Late Rent – Dealing with Arrears

So, you’ve done your homework, signed up a tenant and still found yourself in an unfortunate situation. From here on out, it is a process of damage control. It is highly likely you will lose money. The key to limiting your losses is speed. Act immediately.
  • Tackle overdue rent immediately. A tenant should be two to four weeks in advance at all times.
  • A bad tenant will make all types of excuses for not paying the rent. Do not accept any excuses except those that would genuinely affect their ability to pay. Compromises can be made for legitimate difficulties, particularly for tenants with a good track record.
  • If rental arrears occur, take note of whether you had to call the tenant to chase the rent, or whether they notified you of their difficulties. The latter is usually a more positive sign.
  • If a payment is missed, notify the tenant and request immediate payment.
  • If rental arrears exceed a certain number of weeks, you are entitled to approach the rental tribunal for an eviction notice.
  • If your tenant is persistently late in paying rent and is always behind, then the tribunal may also grant you possession of your house.
  • If your property managers are late paying the rental payments, ring them up and pressure them to enforce payment. Do not accept their word for delays any more than you would from a bad tenant. They may be inexperienced, slack or underhand.
In NSW, the Consumer Trader and Tenancy Tribunal is the area within the Office of Fair Trading that deals with tenancy disputes. It charges a fee of $31 for a hearing, which is usually held within one month of lodgement.

There are time limits on lodging applications for certain orders — usually you are required to submit a complaint within 30 days of the breach of a tenancy agreement, so be quick.

The landlord has the right to evict a tenant if the tenant:

  • Fails to pay rent
  • Is consistently late with rental payments
  • Damages the property
  • Is a nuisance to neighbours
  • Uses the property for illegal purposes
  • Is in breach of any other obligation in the tenancy agreement.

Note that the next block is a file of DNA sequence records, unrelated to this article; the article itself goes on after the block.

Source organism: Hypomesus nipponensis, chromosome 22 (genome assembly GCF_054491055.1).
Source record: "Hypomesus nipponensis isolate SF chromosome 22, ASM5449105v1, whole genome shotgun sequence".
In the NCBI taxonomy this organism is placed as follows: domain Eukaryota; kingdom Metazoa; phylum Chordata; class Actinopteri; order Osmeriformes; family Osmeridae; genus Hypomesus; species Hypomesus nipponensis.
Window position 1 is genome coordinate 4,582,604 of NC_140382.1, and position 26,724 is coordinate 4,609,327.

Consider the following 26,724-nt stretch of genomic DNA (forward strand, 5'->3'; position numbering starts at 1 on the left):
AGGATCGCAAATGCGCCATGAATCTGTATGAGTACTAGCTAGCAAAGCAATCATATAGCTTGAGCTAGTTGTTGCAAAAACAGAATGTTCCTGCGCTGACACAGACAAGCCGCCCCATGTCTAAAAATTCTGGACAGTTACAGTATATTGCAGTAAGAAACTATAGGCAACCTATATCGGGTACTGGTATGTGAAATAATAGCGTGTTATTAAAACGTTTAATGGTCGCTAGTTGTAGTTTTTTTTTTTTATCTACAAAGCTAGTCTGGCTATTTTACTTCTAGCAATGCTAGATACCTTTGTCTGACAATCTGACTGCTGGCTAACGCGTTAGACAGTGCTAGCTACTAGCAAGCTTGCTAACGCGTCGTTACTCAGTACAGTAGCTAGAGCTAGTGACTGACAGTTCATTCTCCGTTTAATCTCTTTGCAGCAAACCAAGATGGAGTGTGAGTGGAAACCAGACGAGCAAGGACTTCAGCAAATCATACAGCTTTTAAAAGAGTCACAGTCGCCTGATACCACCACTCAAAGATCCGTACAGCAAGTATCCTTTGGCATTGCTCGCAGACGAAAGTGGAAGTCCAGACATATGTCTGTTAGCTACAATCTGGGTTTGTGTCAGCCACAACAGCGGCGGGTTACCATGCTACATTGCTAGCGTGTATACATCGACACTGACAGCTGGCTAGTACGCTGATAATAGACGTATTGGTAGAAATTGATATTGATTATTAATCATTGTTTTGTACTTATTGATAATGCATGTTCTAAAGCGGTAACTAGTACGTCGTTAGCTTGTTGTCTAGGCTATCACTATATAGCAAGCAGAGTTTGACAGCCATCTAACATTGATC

In any of these instances, the first step is to lodge a hearing with the rental tribunal. If the tribunal grants you possession, it will usually order the tenant to pay arrears.

Make sure you have before and after photos and a house inventory signed by both parties on signing of the tenancy agreement.

And finally, use your commonsense. Not all tenants who fall behind in rental payments are necessarily “bad tenants” as defined in the top few paragraphs. If a tenant has a good track record and suddenly starts experiencing problems, try and open a line of communication before approaching the tribunal.
At True Property Management, our procedure for dealing with rent arrears is as follows:
  • All rents are due either monthly or fortnightly in advance
  • The vast majority of our tenants utilize our DIRECT DEBIT facility from their bank accounts for rent payments
  • If your tenant is 5 days late with their rent, they are personally phoned, faxed, emailed or sent an sms message
  • Tenants who are 10 days late with their rent are personally phoned or visited by a property manager
  • If the outstanding rent is then not paid within 2 days, we will contact you to update you on the situation and seek your instructions regarding the possible termination of the tenancy
  • Once the tenant is 15 days late with the rent and subject to your instructions, we serve the tenant with a Notice to Vacate requiring the tenant to vacate the property within 14 days. 

Visit our Frequently Asked Questions page for more information.


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